Last week, we read about a decision by the Federal Prosecutor General in Germany not to pursue criminal proceedings for the death of a German national as a result of a CIA drone strike in Pakistan. One of the important issues addressed in the decision was the US’s characterization of the war against al-Qaeda and associated forces. The Prosecutor concluded that two non-international armed conflicts (NIACs) were occurring in parallel, and that this determination was limited to the Federally Administered Tribal Areas (FATA) in Pakistan. The Prosecutor expressly rejected the “war on terror” notion that the conflict extends to any counterterrorism operation without any territorial limitation:
[S]uch a blanket justification for acts of war contravenes the underlying spirit of international humanitarian law, namely to place the maximum possible constraints on war per se, as well as on the methods by which it is waged and the populations which it impacts.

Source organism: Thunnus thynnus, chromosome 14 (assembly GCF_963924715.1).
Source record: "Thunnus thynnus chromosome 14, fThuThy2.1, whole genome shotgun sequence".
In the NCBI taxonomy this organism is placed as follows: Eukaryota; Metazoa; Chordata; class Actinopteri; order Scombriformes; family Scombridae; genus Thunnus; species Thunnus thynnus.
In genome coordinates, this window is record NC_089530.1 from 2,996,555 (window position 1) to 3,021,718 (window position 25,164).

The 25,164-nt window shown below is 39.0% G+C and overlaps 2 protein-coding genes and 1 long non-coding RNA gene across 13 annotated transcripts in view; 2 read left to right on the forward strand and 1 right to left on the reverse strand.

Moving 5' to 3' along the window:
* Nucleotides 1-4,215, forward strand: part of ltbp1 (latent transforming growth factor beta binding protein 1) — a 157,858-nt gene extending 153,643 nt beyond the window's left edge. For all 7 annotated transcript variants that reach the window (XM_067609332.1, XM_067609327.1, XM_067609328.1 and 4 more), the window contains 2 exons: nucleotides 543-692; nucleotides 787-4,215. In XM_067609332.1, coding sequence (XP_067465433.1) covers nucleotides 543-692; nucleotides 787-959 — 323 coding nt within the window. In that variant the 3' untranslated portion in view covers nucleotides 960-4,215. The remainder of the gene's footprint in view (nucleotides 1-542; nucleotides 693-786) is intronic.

The question of how to determine a NIAC’s geographic scope has been the subject of debate for many years now, with experts offering a wide range of views on how to delineate it. Below is a brief survey of the spectrum of views.
First, there is growing recognition that a NIAC can extend to the territory of a State whose forces are not necessarily involved in the armed conflict. The most typical scenario is the “spillover” when government forces are pursuing an organized armed group from their territory to that of a neighboring country. Even the German Federal Prosecutor General recognized a spillover into Pakistan of the conflict between the Afghan Taliban and affiliated groups on the one hand and the government of Afghanistan and NATO-led security forces on the other. As Marco Sassòli has explained, if “conflicts opposing states and organized armed groups and spreading over the territory of several states were not ‘non-international armed conflicts’, there would be a gap in protection, which could not be explained by states’ concerns about their sovereignty.”